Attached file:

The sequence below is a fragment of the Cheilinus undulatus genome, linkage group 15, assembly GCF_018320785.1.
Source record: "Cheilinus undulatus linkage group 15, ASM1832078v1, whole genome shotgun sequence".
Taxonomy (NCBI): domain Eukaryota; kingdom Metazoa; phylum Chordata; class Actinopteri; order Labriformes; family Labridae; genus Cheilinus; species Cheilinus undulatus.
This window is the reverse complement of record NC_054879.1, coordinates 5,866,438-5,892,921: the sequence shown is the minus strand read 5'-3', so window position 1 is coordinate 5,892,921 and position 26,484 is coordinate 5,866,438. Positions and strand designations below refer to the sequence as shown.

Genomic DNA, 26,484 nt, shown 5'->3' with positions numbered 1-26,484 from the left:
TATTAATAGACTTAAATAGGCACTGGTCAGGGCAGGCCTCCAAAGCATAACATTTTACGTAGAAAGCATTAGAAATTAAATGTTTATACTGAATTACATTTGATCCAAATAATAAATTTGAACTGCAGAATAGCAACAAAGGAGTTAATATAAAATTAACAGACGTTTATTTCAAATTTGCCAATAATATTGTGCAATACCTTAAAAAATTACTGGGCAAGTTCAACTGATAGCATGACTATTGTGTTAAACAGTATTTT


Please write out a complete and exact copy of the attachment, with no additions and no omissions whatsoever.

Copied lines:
The sequence below is a fragment of the Cheilinus undulatus genome, linkage group 15, assembly GCF_018320785.1.
Source record: "Cheilinus undulatus linkage group 15, ASM1832078v1, whole genome shotgun sequence".
Taxonomy (NCBI): domain Eukaryota; kingdom Metazoa; phylum Chordata; class Actinopteri; order Labriformes; family Labridae; genus Cheilinus; species Cheilinus undulatus.
This window is the reverse complement of record NC_054879.1, coordinates 5,866,438-5,892,921: the sequence shown is the minus strand read 5'-3', so window position 1 is coordinate 5,892,921 and position 26,484 is coordinate 5,866,438. Positions and strand designations below refer to the sequence as shown.

Genomic DNA, 26,484 nt, shown 5'->3' with positions numbered 1-26,484 from the left:
TATTAATAGACTTAAATAGGCACTGGTCAGGGCAGGCCTCCAAAGCATAACATTTTACGTAGAAAGCATTAGAAATTAAATGTTTATACTGAATTACATTTGATCCAAATAATAAATTTGAACTGCAGAATAGCAACAAAGGAGTTAATATAAAATTAACAGACGTTTATTTCAAATTTGCCAATAATATTGTGCAATACCTTAAAAAATTACTGGGCAAGTTCAACTGATAGCATGACTATTGTGTTAAACAGTATTTT